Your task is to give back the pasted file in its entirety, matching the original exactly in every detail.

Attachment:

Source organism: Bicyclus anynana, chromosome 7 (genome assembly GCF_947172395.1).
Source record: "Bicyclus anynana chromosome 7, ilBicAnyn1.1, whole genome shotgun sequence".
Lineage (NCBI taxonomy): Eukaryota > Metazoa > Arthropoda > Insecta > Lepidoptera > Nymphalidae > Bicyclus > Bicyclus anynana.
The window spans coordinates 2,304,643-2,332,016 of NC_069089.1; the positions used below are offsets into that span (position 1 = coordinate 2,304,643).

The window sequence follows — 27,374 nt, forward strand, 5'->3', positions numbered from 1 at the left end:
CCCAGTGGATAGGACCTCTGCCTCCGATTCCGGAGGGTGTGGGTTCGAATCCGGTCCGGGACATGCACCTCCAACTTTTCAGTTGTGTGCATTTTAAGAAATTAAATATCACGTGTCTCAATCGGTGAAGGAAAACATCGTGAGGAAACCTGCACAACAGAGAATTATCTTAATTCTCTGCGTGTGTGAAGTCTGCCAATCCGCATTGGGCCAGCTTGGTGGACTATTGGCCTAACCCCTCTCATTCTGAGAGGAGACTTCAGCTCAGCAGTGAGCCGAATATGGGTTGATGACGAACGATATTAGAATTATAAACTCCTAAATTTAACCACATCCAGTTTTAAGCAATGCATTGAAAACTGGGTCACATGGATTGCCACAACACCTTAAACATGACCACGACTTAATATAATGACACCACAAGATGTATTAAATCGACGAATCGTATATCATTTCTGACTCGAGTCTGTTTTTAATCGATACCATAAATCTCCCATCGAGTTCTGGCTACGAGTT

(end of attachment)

Source organism: Bicyclus anynana, chromosome 7 (genome assembly GCF_947172395.1).
Source record: "Bicyclus anynana chromosome 7, ilBicAnyn1.1, whole genome shotgun sequence".
Lineage (NCBI taxonomy): Eukaryota > Metazoa > Arthropoda > Insecta > Lepidoptera > Nymphalidae > Bicyclus > Bicyclus anynana.
The window spans coordinates 2,304,643-2,332,016 of NC_069089.1; the positions used below are offsets into that span (position 1 = coordinate 2,304,643).

The window sequence follows — 27,374 nt, forward strand, 5'->3', positions numbered from 1 at the left end:
CCCAGTGGATAGGACCTCTGCCTCCGATTCCGGAGGGTGTGGGTTCGAATCCGGTCCGGGACATGCACCTCCAACTTTTCAGTTGTGTGCATTTTAAGAAATTAAATATCACGTGTCTCAATCGGTGAAGGAAAACATCGTGAGGAAACCTGCACAACAGAGAATTATCTTAATTCTCTGCGTGTGTGAAGTCTGCCAATCCGCATTGGGCCAGCTTGGTGGACTATTGGCCTAACCCCTCTCATTCTGAGAGGAGACTTCAGCTCAGCAGTGAGCCGAATATGGGTTGATGACGAACGATATTAGAATTATAAACTCCTAAATTTAACCACATCCAGTTTTAAGCAATGCATTGAAAACTGGGTCACATGGATTGCCACAACACCTTAAACATGACCACGACTTAATATAATGACACCACAAGATGTATTAAATCGACGAATCGTATATCATTTCTGACTCGAGTCTGTTTTTAATCGATACCATAAATCTCCCATCGAGTTCTGGCTACGAGTT